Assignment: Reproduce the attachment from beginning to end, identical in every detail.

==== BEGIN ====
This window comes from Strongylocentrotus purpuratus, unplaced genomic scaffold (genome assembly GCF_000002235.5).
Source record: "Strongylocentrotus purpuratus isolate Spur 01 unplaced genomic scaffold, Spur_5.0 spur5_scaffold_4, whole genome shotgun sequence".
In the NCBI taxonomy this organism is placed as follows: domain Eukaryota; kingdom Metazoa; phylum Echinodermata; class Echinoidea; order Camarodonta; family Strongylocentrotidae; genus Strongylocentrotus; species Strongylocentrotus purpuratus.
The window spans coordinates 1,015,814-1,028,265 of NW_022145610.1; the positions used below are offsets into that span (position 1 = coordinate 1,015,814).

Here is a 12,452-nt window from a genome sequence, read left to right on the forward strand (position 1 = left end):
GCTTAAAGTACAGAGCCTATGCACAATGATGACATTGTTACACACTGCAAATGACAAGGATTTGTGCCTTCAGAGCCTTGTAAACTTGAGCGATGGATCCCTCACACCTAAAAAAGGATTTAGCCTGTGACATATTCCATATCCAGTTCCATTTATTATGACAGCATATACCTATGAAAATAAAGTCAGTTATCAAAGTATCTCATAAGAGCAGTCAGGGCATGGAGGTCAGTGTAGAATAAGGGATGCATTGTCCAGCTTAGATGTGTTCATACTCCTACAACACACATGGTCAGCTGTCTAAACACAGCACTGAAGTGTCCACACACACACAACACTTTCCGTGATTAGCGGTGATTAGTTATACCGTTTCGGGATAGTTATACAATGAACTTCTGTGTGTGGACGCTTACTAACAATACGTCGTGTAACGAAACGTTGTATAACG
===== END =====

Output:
This window comes from Strongylocentrotus purpuratus, unplaced genomic scaffold (genome assembly GCF_000002235.5).
Source record: "Strongylocentrotus purpuratus isolate Spur 01 unplaced genomic scaffold, Spur_5.0 spur5_scaffold_4, whole genome shotgun sequence".
In the NCBI taxonomy this organism is placed as follows: domain Eukaryota; kingdom Metazoa; phylum Echinodermata; class Echinoidea; order Camarodonta; family Strongylocentrotidae; genus Strongylocentrotus; species Strongylocentrotus purpuratus.
The window spans coordinates 1,015,814-1,028,265 of NW_022145610.1; the positions used below are offsets into that span (position 1 = coordinate 1,015,814).

Here is a 12,452-nt window from a genome sequence, read left to right on the forward strand (position 1 = left end):
GCTTAAAGTACAGAGCCTATGCACAATGATGACATTGTTACACACTGCAAATGACAAGGATTTGTGCCTTCAGAGCCTTGTAAACTTGAGCGATGGATCCCTCACACCTAAAAAAGGATTTAGCCTGTGACATATTCCATATCCAGTTCCATTTATTATGACAGCATATACCTATGAAAATAAAGTCAGTTATCAAAGTATCTCATAAGAGCAGTCAGGGCATGGAGGTCAGTGTAGAATAAGGGATGCATTGTCCAGCTTAGATGTGTTCATACTCCTACAACACACATGGTCAGCTGTCTAAACACAGCACTGAAGTGTCCACACACACACAACACTTTCCGTGATTAGCGGTGATTAGTTATACCGTTTCGGGATAGTTATACAATGAACTTCTGTGTGTGGACGCTTACTAACAATACGTCGTGTAACGAAACGTTGTATAACG